There Is No Alternative
Saturday featured two discussions about the policies of privatisation implemented as the East merged with the West. These roundtables titled Schwarzbuch (Blackbook) focused on the Treunhand, an agency established to manage the sale of East German assets and infrastructure. Described by economic historian Jörg Roesler as a ‘pure privatisation machine’, the Treunhand is regarded as pioneering European neoliberalism.

Berhnd Gehrke, a writer, historian and educator who represented trade unions in the 1989 roundtables, spoke of the mass sell-off of the GDR’s factories and industries leading to job losses and the devaluing of skills and capital. With the ‘credit-worthiness’ of the former East weakened, even those with savings were unable to secure loans to purchase the apartments in which they lived. Thus, the Treunhand paved the way for investors from the West to scoop up buildings whole, causing frustration, humiliation and disillusionment amongst those ‘wage dependent’ in the GDR. Indeed, according to author and filmmaker Inge Kloepfer the Treunhand effectively produced a ‘new German underclass’ and primed the conditions that have given rise to the populist right-wing Alternative for Germany (AFD) political party in Berlin.

Journalist Aris Chatzistefanou, whose documentary Catastroika (2012), investigates parallels between the Treunhand and the EU Troïka (European Commission, European Central Bank and International Monetary Fund), argued that the measures trailed in Germany in 1990 were honed in Greece 2009. Anastasia Frantzeskaki, an activist and dockside trade union representative concurred, claiming that the transfer of Greek state assets to private holdings occurred over a single night.

The discussion concluded as Duvurlar—Mauern—Walls (2000) screened in the balkon-cum-kino overlooking the main theatre. Made by a then young Turkish–North American émigré, Can Candan, the film documented the experience of Berlin’s Turkish communities in the first decade of Reunification, who had established themselves in the city since the 1960s as guest workers, ironically filling the labour shortages caused by partition. Candan’s documentary presents a nuanced discussion of East-West prejudices intensified by gentrification through interviews with vendors selling sections of the wall in streets markets, community spokespersons and first and second generation Deutsch-Türken youth.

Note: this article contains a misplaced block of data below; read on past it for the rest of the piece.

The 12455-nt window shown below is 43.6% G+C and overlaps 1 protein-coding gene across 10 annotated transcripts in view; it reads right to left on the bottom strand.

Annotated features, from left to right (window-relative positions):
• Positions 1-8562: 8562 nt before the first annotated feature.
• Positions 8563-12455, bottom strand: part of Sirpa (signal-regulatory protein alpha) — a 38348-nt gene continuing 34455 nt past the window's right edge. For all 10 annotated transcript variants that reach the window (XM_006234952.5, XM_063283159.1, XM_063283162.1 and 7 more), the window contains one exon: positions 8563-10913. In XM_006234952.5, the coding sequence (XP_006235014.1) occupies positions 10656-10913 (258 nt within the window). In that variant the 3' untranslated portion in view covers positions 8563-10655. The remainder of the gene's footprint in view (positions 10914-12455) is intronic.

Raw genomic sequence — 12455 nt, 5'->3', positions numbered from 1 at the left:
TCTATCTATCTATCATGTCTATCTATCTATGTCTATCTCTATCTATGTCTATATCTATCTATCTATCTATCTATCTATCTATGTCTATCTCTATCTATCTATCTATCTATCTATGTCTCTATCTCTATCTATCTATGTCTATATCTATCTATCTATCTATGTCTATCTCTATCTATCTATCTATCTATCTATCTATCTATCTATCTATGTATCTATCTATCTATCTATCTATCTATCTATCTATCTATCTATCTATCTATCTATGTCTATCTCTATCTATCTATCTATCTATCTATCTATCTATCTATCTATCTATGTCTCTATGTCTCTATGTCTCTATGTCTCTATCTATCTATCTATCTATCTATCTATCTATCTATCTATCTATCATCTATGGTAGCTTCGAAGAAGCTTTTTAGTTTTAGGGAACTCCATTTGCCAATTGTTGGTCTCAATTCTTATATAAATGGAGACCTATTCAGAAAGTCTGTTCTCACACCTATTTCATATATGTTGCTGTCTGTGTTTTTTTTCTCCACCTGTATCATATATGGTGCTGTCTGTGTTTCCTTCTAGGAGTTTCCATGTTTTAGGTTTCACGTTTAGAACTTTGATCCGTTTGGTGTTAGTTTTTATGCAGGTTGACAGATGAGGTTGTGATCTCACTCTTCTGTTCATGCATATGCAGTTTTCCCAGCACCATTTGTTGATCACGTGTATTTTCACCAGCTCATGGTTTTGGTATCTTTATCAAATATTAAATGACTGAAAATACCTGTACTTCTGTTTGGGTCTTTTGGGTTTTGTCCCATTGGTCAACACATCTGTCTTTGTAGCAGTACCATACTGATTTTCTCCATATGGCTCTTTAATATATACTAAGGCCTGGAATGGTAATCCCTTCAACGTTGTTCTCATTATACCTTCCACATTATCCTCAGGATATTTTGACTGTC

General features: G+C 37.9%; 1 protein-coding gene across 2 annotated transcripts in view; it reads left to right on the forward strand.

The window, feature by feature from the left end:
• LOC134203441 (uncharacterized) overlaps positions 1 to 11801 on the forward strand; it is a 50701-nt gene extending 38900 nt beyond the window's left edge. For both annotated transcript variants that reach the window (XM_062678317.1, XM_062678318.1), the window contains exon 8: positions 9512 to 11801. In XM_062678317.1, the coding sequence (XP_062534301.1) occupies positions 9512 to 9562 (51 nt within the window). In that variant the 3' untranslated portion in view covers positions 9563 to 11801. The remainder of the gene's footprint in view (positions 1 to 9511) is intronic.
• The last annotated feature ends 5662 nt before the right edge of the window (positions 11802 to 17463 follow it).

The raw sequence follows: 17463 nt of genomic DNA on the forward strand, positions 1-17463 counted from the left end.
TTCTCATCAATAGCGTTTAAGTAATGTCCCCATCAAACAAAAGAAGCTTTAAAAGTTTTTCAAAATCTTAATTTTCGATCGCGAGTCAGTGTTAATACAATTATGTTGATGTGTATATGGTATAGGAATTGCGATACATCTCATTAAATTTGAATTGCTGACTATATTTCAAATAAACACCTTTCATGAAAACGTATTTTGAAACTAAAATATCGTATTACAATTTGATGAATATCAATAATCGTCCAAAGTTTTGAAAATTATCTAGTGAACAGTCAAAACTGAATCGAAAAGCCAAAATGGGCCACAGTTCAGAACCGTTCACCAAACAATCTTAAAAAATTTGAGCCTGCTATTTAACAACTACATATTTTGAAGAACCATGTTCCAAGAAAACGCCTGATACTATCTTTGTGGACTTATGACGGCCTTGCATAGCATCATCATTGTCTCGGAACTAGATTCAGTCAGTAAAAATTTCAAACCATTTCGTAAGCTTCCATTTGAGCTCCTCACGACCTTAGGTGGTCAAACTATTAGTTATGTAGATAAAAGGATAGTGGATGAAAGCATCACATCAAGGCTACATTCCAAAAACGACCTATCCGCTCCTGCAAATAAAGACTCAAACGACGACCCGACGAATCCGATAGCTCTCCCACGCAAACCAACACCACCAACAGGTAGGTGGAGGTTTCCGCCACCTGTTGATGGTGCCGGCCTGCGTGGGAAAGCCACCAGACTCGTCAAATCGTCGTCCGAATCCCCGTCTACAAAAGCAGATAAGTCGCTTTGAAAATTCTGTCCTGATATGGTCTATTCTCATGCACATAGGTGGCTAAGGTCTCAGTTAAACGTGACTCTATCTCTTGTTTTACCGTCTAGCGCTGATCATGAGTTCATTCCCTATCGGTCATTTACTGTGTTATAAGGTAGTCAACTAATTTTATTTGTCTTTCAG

It is significant that Palast der Republik opened on 8 March, International Women’s day and a public holiday in Berlin. In her opening keynote Susan Buck-Morss recalled the five-day demonstration held by women in Iran on this day in 1979, as a precursor to 1989 and as possibly the first revolution of the 21st Century. Indeed, artist and filmmaker Elke Rosenfeld, a co-curator of the programme who was a teenager in the East at that time, claimed that non-violent liberation marked the passage into the 21st century, gesturing to a longer history of women’s struggles. In the programme’s first roundtable Nach dem Protest (After the Protest), Tatjana Böhm spoke of the Independent Womens Association and their concerns of work, home and individual rights, reminding audiences that legal abortion remains an issue in Germany. The panel closed with a video message from Bini Adamczak, author of Communism for Kids (2014), who declared that global feminism was the most successful counter-fascism movement, linking together its historical waves.

A performance-installation, Caen Amour, by Trajal Harrell introduced another thread of ‘herstory’ into Friday night’s proceedings. As an imaginative re-staging of the ‘hoochie koochie shows’ that toured the USA in the early 1900s, the ‘all-female revue’ was performed by a mixed-gender ensemble. The audience moved between the stage front, where the exotic dances were performed, and the back of the set where the dancers hurriedly traded costumes. Harrell prompted them to reflect on the dynamics of performing, consuming and reinforcing gender and racial stereotypes and to consider other possibilities glimpsed in these liminal spaces.